BUENOS AIRES - Infrastructure funding programmes like China's Belt and Road Initiative and the US' Better Utilisation of Investment Leading to Development (Build) Act are welcomed, especially by developing countries in Asia, because most countries and international financial institutions are not able to pay for needed infrastructure on their own, said Prime Minister Lee Hsien Loong at the Group of 20 Leaders' Summit on Saturday (Dec 1).
"It is beyond the means of governments to fund all the infrastructure they need. International financial institutions like the World Bank will have a role to play but they won't have enough resources either," said Mr Lee in a brief speech during a session on infrastructure, energy transitions and a sustainable food future.
His comments come two weeks after the United States and China sparred over their infrastructure financing plans at the Asia-Pacific Economic Cooperation (Apec) summit in Papua New Guinea.
US Vice-President Mike Pence warned of plans that drowned countries in a sea of debt or coerced them to give up their sovereignty, without naming China, while Chinese President Xi Jinping said that his country's Belt and Road Initiative was based on partnership and cooperation and would not exclude anyone.
Asean has long been wary of being forced to choose between superpowers. Mr Lee had earlier said on Nov 15, at the Asean Summit in Singapore, that circumstances may come where the regional grouping may have to choose, though he hoped it would not be soon.
Singapore is attending the G-20 summit as a representative of Asean, which it chairs this year, at the invitation of the current G-20 president Argentina. It is also speaking on behalf of an informal group of small and medium-sized states called the Global Governance Group.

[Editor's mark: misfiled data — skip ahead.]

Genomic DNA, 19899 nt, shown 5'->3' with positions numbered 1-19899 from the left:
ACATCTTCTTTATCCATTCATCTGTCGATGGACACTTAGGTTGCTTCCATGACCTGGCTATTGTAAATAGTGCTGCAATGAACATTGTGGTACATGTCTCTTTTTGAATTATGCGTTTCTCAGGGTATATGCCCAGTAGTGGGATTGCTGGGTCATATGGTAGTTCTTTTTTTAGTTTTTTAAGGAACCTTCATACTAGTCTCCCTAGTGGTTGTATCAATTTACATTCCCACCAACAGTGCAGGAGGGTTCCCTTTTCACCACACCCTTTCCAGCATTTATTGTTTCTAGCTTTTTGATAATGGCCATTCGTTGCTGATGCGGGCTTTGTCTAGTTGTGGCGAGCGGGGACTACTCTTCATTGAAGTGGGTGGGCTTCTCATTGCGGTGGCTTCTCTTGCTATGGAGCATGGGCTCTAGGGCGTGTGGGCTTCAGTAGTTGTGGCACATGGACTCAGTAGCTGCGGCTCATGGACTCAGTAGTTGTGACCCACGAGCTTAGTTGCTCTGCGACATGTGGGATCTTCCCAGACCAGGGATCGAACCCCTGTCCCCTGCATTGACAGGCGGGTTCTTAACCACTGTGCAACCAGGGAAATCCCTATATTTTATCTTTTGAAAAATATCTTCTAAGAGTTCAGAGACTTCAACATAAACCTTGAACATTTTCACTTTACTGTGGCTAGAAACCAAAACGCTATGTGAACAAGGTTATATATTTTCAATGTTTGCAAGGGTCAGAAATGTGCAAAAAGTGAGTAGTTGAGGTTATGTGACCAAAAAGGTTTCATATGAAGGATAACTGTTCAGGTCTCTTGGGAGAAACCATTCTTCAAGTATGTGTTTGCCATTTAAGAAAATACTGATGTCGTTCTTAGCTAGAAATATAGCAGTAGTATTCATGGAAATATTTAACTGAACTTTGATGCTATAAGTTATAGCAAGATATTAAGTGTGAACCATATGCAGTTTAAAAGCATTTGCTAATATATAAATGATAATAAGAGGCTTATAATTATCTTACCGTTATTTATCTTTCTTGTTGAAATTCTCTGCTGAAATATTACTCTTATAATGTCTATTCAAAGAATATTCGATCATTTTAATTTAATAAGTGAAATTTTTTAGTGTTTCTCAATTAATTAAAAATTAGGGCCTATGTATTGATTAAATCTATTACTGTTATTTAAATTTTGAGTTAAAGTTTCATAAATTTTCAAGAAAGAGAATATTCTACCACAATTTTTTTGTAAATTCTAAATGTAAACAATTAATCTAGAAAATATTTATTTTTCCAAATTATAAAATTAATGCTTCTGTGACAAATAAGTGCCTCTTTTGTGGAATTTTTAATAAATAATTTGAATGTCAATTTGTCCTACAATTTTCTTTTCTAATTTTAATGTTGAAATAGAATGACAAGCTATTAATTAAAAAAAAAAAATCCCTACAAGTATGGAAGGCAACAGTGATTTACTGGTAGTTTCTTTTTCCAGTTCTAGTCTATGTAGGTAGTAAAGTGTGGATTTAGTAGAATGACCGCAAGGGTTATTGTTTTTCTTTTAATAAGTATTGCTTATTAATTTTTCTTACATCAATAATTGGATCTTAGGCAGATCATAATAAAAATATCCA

In his speech, Mr Lee noted that infrastructure development is a pressing need for all countries, with the Asian Development Bank (ADB) estimating that its developing country members will require US$26 trillion ($35.7 trillion) in infrastructure investment from now to 2030.
Developed countries also need to maintain, upgrade and replace their existing infrastructure, he said.
Mr Lee also spoke about increasing private sector funding of infrastructure, which he said has so far realised "only a fraction of its potential".
Part of the problem, he said, was insufficient resources. Another part was creating the conditions where it was viable for the private sector to participate and for risks to be managed and controlled.
Argentina's concept plan which Singapore contributed to, titled Roadmap to Infrastructure as an Asset Class, offers ways for countries to work together to catalyse private investment, said Mr Lee.
Several useful ideas were also recently offered in a report by the G-20-commissioned Eminent Persons Group, a panel of top economists and leaders chaired by Singapore's Deputy Prime Minister Tharman Shanmugaratnam, added Mr Lee.
These ideas include creating country platforms to bring together international financial institutions like the World Bank, the ADB, and the Asian Infrastructure Investment Bank to work together more coherently and effectively.
Regional platforms that facilitate cross-border infrastructure projects can also be developed, to open up new supply chains and markets, he said.
Mr Lee also cited the Infrastructure Asia Office recently set up in Singapore, which aims to develop, finance and execute infrastructure projects.
"Our role is to match investment demand with investors who have different risk-return preferences, to close the infrastructure gap," he said.
The Infrastructure Asia Office is also working with the World Bank to train public officials to prepare, structure and implement bankable projects, he added.
"Singapore is happy to work with G-20 members on this endeavour, and we look forward to supporting G-20 on its work in this important area in the coming years," said Mr Lee.